Implementing a functional interface is unnecessary; prefer to implement the functional interface method directly and use a method reference instead.


The problem

Prefer method references to anonymous classes that implement functional interfaces.

That is, prefer this:

private static Bar getBar(Foo foo) {
  return BarService.lookupBar(foo, defaultCredentials());


return someStream().map(MyClass::getBar)....;

to this:

private static final Function<Foo, Bar> GET_BAR_FUNCTION =
    new Function<Foo, Bar>() {
      public Bar apply(Foo foo) {
        return BarService.lookupBar(foo, defaultCredentials());


return someStream().map(GET_BAR_FUNCTION)....;

Advantages of using a method include:

Be aware that this change is not purely syntactic: it affects the semantics of your program in some small ways. In particular, evaluating the same method reference twice is not guaranteed to return an identical object.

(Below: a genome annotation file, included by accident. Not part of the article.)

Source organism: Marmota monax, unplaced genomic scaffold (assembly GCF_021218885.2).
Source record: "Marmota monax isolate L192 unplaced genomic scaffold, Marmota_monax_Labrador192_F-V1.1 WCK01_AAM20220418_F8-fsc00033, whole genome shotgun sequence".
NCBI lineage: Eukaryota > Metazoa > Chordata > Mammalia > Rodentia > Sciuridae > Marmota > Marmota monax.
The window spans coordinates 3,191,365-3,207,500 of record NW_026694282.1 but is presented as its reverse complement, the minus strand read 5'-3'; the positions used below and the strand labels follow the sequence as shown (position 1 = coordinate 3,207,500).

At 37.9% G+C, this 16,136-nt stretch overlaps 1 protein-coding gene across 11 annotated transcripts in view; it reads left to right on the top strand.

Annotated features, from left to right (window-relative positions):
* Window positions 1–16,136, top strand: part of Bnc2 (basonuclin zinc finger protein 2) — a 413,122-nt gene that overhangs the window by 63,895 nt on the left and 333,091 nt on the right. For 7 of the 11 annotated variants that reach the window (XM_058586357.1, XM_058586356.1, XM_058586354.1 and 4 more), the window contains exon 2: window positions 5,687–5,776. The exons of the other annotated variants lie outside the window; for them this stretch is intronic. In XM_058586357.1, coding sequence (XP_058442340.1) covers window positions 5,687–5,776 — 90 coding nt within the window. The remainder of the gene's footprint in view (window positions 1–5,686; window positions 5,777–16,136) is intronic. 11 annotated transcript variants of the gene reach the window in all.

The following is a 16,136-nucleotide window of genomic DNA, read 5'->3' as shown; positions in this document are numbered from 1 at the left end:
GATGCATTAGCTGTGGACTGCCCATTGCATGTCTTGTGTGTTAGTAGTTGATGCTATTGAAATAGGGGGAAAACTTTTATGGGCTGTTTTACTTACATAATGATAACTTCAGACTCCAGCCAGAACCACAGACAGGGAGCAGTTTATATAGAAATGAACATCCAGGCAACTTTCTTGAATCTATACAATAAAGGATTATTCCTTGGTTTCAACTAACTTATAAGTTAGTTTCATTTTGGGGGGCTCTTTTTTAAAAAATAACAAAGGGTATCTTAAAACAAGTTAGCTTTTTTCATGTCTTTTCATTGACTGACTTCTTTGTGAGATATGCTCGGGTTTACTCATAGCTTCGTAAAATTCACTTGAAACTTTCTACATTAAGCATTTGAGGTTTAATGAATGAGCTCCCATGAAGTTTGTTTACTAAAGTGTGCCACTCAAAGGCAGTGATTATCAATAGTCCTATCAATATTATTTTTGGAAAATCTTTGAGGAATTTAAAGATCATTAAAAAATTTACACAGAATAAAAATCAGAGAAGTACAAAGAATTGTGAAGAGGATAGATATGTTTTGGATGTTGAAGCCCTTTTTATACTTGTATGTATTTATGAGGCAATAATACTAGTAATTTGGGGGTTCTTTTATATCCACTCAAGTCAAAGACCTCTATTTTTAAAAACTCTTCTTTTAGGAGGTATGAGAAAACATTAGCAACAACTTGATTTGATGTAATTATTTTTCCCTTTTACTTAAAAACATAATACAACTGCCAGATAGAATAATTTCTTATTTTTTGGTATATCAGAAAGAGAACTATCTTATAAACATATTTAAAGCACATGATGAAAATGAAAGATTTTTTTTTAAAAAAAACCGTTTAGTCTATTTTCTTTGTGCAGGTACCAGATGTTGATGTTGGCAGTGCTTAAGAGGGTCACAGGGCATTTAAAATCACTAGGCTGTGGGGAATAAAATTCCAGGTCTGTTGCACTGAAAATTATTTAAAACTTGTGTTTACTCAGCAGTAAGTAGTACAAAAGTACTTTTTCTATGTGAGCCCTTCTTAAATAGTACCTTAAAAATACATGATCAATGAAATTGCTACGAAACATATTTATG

This means that, first, inlining the reference instead of using a constant may cause additional memory allocations - usually this very slight performance cost is worth the improved readability, but use your judgment if the performance matters to you.

Secondly, if the correctness of your program depends on reference equality, inlining the method reference may break you. Ideally, you should not depend on reference equality, but if you are doing so, consider not making this change.


Suppress false positives by adding the suppression annotation @SuppressWarnings("UnnecessaryAnonymousClass") to the enclosing element.